We know that asking your bridesmaids to pay for certain things can be tough, and it can get awkward when your expectations don’t line up with theirs—especially when they’re doing so much to support you already. Whether it’s coordinating the bridal shower or some of your service providers, be honest about what you expect from your crew, up front about all costs associated with their commitment, and willing to compromise wherever you can.
Although it’s often an uncomfortable thing to discuss financial needs, it’s important to be open and straightforward about what you expect from your bridesmaids in respect with financial support or contribution towards your wedding. After all, we expect them to be your close friends. If you’re gracious and understanding, they will be too.
Traditionally, when you choose someone to be your bridesmaid, that’s all it is. Oftentimes, they only have to go with you to make shopping for the dresses or be measured if their attires are going to be tailored. For some cases, simply just sit back and wait to be assigned specific tasks to perform on your special day. However, a few things have changed in modern day weddings especially when it comes to financial contributions. To get the conversation started, here’s a complete guide to what bridesmaids are and aren’t typically expected to pay for.
Depending on who’s hosting, your maid of honor and bridesmaids are often expected to foot the bridal shower bill. But if your family is hosting (or co-hosting), a portion of the costs and responsibilities—from décor and activities to food and beverages—will fall on them.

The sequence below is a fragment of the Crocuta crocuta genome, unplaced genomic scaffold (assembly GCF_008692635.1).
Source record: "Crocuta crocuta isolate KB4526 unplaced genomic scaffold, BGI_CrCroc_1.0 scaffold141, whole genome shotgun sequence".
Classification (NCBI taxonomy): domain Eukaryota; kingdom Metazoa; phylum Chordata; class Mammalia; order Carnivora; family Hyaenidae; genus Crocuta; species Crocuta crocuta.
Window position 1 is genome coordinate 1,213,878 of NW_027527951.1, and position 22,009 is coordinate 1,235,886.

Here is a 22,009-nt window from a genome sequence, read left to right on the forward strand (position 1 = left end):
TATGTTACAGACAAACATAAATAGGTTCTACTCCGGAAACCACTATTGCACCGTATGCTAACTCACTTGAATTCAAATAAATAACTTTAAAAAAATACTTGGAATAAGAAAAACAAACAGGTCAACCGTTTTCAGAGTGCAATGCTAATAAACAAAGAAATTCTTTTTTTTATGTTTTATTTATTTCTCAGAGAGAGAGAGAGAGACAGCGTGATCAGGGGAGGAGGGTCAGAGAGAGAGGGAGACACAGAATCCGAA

Bridal Shower Gift
One wedding gift is usually enough and a bridal shower gift is by no means required. But if the party has a fun theme like a lingerie swap, it’s possible to participate without purchasing a huge gift off the registry—or another huge gift altogether.
Your pals are responsible for all décor, activities, food and drink on your hen night.
In money, time and effort, your bridesmaids are paying for a lot, so don’t be shocked or offended if they don’t get you a wedding gift. If they do plan on gifting you something, they can always go in on one thing with other bridesmaids. You might prefer to receive one nice gift over several less expensive ones anyway.
Besides the wedding present, if any of these items are in your budget, consider sharing the costs in halves.
Bouquets, Corsages and Other Floral Accessories
The bride and her family are expected to pay for the bridesmaid bouquets and other floral accents like corsages.
Wedding Day Transportation
Traditionally, the bride and her family are responsible for coordinating and covering day-of wedding transportation (to and from the hotel, church, ceremony and reception). However you, your fiancé and your families divide it up, your bridesmaids shouldn’t have to worry about this one.
This one’s a little trickier, but if you request that your bridesmaids get their hair and makeup done professionally, then foot the bill. If you’re impartial, but your bridesmaids insist on using a professional glam squad, offer to split the bill or pay for it as their bridesmaid gift—otherwise, they can cover their own beauty services.
Accommodations the Night Before the Wedding
If you plan to spend the night in a shared hotel suite with your pals on the eve of your wedding, expect to cover the costs.
Compiled from online sources